‘Errr, I think that would be taking it a bit far,’ said Kelly. ‘They had some dead nice wine glasses, so I just wanted to keep one.’

‘They were defo thinking we were typical Scouse thieves.’

‘Well, it’s not like we’ll ever go back there.’

Kelly took the glass out of her handbag, the thick stem of which was textured in a pleasing wave pattern. There was a dribble of red wine stained onto the outside of the bowl. I thought of my dad, who didn’t usually drink, but had allowed himself a few glasses of red at the wake. He had gone home early, and I wanted to see him before he fell asleep.

Up until two weeks previously, I hadn’t been home in two years. I had been living abroad, in Mexico, teaching English to the country’s fresas—a Mexican term for “yuppy” or “preppy,” which literally, and amusingly, means “strawberry.” I had settled into a weird work schedule (early mornings and evenings), made close friends and become a face in the Guadalajara expat bubble.

I remembered a drunken, fucked-up conversation some friends and I had one Friday night not too long after my arrival, sat in our local cantina, where the walls were adorned with La Catrina art. We joked about which relatives would merit a transatlantic plane trip home for their funeral: Parent? Yeah, obviously. Second cousin? Nah. Grandparent? Which one? Favourite or racist?

For a few months before she died, I had known my mum was sick; however, the extent of it had been studiously downplayed by my dad. But I should have read between the lines. On arriving home from the airport, going into my parents’ bedroom and first seeing her emaciated head lolling against the wooden headboard, continuing to look past me as I walked gingerly, deliriously towards her, I realised that I had long been filled to the brim with the truth of the situation, but was only now being brought to the boil. I heard mental sounds like a kettle’s whistle and its simmering, murmuring water, half-saying words like naïve, selfish, too late, guilty, guilty.

‘Do you know how many more stops to Moreton?’ I asked the girls.

‘Did you say Moreton?’ asked Jen. ‘This train doesn’t stop there, surely?’

I got Google Maps up on my phone and found the blue location dot nosing along in completely the wrong direction. I had got the wrong train. It turned out there was only one stop left and no other trains would be running from there. The stop was an hour away from my parents’ house—dad’s house—by car.

“Let’s see if there’s a late-night bus you could get,’ said Jen, unlocking her phone with a rapid wiggle of her finger.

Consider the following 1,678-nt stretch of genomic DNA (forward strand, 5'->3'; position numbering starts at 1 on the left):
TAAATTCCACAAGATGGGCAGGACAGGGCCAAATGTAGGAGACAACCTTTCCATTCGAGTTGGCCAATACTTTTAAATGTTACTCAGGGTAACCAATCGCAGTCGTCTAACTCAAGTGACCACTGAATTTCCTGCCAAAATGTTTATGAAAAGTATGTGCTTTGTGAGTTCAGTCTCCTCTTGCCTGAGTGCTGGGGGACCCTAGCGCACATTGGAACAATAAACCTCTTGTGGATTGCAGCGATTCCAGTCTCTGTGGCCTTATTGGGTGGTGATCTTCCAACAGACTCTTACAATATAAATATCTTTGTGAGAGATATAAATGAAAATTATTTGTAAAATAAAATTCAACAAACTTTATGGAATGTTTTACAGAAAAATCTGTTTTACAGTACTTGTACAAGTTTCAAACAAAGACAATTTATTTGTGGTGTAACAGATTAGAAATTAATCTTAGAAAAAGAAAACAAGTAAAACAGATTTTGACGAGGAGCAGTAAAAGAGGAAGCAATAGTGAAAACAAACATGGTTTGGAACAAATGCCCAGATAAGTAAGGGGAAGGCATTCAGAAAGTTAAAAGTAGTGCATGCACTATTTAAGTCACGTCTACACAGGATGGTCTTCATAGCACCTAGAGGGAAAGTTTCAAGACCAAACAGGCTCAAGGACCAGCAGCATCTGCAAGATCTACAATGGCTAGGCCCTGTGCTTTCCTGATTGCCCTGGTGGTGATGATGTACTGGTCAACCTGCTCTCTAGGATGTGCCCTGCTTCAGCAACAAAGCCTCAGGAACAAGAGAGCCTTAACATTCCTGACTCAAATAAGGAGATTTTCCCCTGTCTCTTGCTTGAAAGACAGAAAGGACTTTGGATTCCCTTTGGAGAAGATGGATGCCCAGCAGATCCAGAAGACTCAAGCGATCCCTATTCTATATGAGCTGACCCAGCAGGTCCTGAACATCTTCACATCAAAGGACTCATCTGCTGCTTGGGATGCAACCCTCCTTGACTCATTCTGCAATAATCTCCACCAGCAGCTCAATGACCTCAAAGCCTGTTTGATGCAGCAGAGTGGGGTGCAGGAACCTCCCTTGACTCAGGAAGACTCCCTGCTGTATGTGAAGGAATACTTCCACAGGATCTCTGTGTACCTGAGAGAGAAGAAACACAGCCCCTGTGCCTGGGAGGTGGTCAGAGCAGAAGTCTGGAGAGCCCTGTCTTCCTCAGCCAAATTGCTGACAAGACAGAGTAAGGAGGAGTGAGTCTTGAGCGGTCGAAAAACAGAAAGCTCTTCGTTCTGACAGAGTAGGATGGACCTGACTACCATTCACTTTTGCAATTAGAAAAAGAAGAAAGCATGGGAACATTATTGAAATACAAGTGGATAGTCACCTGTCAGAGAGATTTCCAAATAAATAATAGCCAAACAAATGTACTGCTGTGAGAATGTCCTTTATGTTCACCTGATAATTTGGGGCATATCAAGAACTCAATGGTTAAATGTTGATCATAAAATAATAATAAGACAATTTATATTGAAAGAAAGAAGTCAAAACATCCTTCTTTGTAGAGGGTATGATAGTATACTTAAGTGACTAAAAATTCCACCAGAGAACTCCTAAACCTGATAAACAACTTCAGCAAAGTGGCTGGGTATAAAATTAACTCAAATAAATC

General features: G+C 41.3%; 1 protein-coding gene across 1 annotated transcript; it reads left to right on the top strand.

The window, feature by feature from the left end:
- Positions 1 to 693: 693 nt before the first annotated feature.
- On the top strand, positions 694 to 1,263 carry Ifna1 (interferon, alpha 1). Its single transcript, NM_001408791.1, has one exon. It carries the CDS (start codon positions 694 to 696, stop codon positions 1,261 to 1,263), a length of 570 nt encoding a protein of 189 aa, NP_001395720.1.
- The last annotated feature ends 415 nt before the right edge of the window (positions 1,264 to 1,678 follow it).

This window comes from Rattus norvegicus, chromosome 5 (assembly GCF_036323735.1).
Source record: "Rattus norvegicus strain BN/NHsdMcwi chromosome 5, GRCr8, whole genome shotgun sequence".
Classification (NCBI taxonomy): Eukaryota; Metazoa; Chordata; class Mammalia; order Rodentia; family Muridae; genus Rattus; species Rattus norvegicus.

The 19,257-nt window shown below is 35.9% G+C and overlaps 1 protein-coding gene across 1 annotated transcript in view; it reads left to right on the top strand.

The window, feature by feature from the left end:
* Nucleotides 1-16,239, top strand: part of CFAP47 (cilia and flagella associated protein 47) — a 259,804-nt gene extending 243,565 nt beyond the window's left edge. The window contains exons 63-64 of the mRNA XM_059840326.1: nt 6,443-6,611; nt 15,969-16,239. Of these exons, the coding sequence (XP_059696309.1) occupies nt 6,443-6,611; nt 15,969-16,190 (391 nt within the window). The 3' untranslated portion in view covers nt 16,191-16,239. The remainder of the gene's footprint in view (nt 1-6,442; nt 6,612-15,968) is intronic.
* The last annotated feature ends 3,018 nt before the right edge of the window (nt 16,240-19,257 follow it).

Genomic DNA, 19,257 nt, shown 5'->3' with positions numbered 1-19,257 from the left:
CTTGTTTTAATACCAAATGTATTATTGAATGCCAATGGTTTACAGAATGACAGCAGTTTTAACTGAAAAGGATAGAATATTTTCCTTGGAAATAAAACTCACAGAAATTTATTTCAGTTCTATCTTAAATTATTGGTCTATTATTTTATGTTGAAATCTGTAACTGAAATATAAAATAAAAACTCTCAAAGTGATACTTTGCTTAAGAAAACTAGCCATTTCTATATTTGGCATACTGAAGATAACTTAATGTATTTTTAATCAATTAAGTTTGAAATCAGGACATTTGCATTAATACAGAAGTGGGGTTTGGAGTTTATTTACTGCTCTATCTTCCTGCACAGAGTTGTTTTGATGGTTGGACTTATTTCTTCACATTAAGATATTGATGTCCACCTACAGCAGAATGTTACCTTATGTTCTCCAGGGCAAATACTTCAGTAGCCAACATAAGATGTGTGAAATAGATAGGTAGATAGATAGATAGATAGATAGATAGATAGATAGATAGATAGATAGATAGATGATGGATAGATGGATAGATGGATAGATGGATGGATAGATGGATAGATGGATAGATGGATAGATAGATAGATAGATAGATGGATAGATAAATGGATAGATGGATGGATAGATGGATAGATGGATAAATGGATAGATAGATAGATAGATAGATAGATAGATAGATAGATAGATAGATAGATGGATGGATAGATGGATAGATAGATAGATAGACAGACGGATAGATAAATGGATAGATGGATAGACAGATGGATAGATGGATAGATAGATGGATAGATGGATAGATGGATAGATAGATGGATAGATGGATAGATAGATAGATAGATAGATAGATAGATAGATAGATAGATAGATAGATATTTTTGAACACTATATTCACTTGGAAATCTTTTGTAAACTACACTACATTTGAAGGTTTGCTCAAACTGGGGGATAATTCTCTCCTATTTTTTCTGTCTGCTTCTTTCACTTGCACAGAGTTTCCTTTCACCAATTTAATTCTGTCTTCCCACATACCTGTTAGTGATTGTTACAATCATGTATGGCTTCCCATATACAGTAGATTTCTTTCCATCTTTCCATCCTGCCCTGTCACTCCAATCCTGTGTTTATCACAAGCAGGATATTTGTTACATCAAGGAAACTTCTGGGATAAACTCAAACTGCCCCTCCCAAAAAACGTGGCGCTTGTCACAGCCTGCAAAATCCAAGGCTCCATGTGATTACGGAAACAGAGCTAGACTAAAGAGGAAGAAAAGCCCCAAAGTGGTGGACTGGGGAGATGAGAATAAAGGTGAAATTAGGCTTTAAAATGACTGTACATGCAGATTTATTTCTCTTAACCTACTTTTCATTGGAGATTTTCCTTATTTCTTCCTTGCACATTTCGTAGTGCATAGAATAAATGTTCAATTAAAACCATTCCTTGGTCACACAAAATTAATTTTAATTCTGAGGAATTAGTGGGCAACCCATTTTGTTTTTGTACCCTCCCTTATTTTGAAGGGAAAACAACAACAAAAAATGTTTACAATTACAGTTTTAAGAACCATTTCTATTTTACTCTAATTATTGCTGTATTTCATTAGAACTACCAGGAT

‘If worse comes to worst, we can just take him home,’ Kelly said to her.

When we finally alighted, Jen told me to just sit on a bench for a moment and let her handle things. By that point, I don’t think either she or Kelly believed I had been to a wedding that day. I saw them walk over to the train driver and start talking to him, pointing at me as they did so.

I found the night pleasantly warm. For the duration of the journey—for the whole of the day, maybe—I hadn’t been conscious of the time of year. I looked up at the sky, which was clear, presumably because I was in the middle of nowhere.

After a minute or two, the train driver approached me. He was lanky and wearing a teal, fleece jacket that was short on him in the arms. Straightaway, I felt reassured by how unfashionable and pragmatic this made him seem. 

‘You need to get to Moreton?’ he asked.

‘I do’, I said.

‘I live in Thingwall, so probably about ten minutes away. I’ll give you a lift. It’ll be my good deed for the week. Just give me a minute to get my stuff.’

‘Cheers’, I said, and he walked off, the sound of his plastic clogs against the concrete filling the deserted station with a gentle rhythm. Jen and Kelly waved at me, then disappeared through an exit. I heard one more of their shared giggles, echoing through the underground passage, before their benign presence wandered back out of my life.

The bench had wooden slats angled so as to cause pain to the average arse, prompting me to remember another thing, which was sitting on a pew in the church, in the front row, and listening to the minister—I guess that was her job title. When she read the eulogy, she did so with an intonation in her voice that, at least to me, sounded crazily affected and over-the-top. She was like Reverend Lovejoy from The Simpsons, except if he had been sentimental rather than droll.

At one point, I really thought I was going to start laughing. It didn’t seem like anyone else in the congregation felt the same way, however. I remember quickly glancing at my dad, who was sat by my side. Looking at his prognathous profile, I didn’t notice a smirk, my eye instead being drawn to an uneven patch in his short, grey beard, then down to the excessive shine on the shoulder pad of his old suit jacket. He was simply staring ahead, lost in thought.